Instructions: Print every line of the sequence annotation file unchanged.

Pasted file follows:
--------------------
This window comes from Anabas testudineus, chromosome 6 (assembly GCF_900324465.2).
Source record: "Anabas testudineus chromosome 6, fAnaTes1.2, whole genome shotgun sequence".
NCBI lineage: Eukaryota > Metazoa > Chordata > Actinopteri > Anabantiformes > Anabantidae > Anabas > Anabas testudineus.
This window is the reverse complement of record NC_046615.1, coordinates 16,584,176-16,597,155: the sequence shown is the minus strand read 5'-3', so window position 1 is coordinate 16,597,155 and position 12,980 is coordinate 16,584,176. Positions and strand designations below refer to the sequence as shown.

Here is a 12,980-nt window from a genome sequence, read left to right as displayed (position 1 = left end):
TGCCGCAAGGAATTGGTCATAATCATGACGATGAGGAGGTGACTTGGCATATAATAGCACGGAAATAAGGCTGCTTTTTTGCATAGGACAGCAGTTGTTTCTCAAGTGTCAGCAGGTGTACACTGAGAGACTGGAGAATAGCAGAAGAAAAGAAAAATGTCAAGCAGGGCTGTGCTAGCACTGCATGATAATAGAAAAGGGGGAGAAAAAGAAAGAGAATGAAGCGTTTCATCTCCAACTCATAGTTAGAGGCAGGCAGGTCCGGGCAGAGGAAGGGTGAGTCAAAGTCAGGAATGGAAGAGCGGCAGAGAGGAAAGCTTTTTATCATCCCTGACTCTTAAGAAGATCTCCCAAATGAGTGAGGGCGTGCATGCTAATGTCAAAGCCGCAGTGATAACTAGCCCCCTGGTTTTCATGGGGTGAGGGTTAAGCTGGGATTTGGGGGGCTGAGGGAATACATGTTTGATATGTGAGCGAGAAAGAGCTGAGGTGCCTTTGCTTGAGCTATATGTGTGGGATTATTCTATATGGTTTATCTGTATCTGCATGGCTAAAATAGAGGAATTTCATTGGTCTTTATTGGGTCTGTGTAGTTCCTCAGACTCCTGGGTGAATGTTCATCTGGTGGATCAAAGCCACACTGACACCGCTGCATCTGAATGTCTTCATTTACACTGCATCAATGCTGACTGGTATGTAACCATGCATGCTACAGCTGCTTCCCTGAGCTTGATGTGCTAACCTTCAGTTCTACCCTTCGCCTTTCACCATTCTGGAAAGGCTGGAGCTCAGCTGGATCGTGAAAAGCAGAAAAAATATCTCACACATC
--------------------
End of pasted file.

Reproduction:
This window comes from Anabas testudineus, chromosome 6 (assembly GCF_900324465.2).
Source record: "Anabas testudineus chromosome 6, fAnaTes1.2, whole genome shotgun sequence".
NCBI lineage: Eukaryota > Metazoa > Chordata > Actinopteri > Anabantiformes > Anabantidae > Anabas > Anabas testudineus.
This window is the reverse complement of record NC_046615.1, coordinates 16,584,176-16,597,155: the sequence shown is the minus strand read 5'-3', so window position 1 is coordinate 16,597,155 and position 12,980 is coordinate 16,584,176. Positions and strand designations below refer to the sequence as shown.

Here is a 12,980-nt window from a genome sequence, read left to right as displayed (position 1 = left end):
TGCCGCAAGGAATTGGTCATAATCATGACGATGAGGAGGTGACTTGGCATATAATAGCACGGAAATAAGGCTGCTTTTTTGCATAGGACAGCAGTTGTTTCTCAAGTGTCAGCAGGTGTACACTGAGAGACTGGAGAATAGCAGAAGAAAAGAAAAATGTCAAGCAGGGCTGTGCTAGCACTGCATGATAATAGAAAAGGGGGAGAAAAAGAAAGAGAATGAAGCGTTTCATCTCCAACTCATAGTTAGAGGCAGGCAGGTCCGGGCAGAGGAAGGGTGAGTCAAAGTCAGGAATGGAAGAGCGGCAGAGAGGAAAGCTTTTTATCATCCCTGACTCTTAAGAAGATCTCCCAAATGAGTGAGGGCGTGCATGCTAATGTCAAAGCCGCAGTGATAACTAGCCCCCTGGTTTTCATGGGGTGAGGGTTAAGCTGGGATTTGGGGGGCTGAGGGAATACATGTTTGATATGTGAGCGAGAAAGAGCTGAGGTGCCTTTGCTTGAGCTATATGTGTGGGATTATTCTATATGGTTTATCTGTATCTGCATGGCTAAAATAGAGGAATTTCATTGGTCTTTATTGGGTCTGTGTAGTTCCTCAGACTCCTGGGTGAATGTTCATCTGGTGGATCAAAGCCACACTGACACCGCTGCATCTGAATGTCTTCATTTACACTGCATCAATGCTGACTGGTATGTAACCATGCATGCTACAGCTGCTTCCCTGAGCTTGATGTGCTAACCTTCAGTTCTACCCTTCGCCTTTCACCATTCTGGAAAGGCTGGAGCTCAGCTGGATCGTGAAAAGCAGAAAAAATATCTCACACATC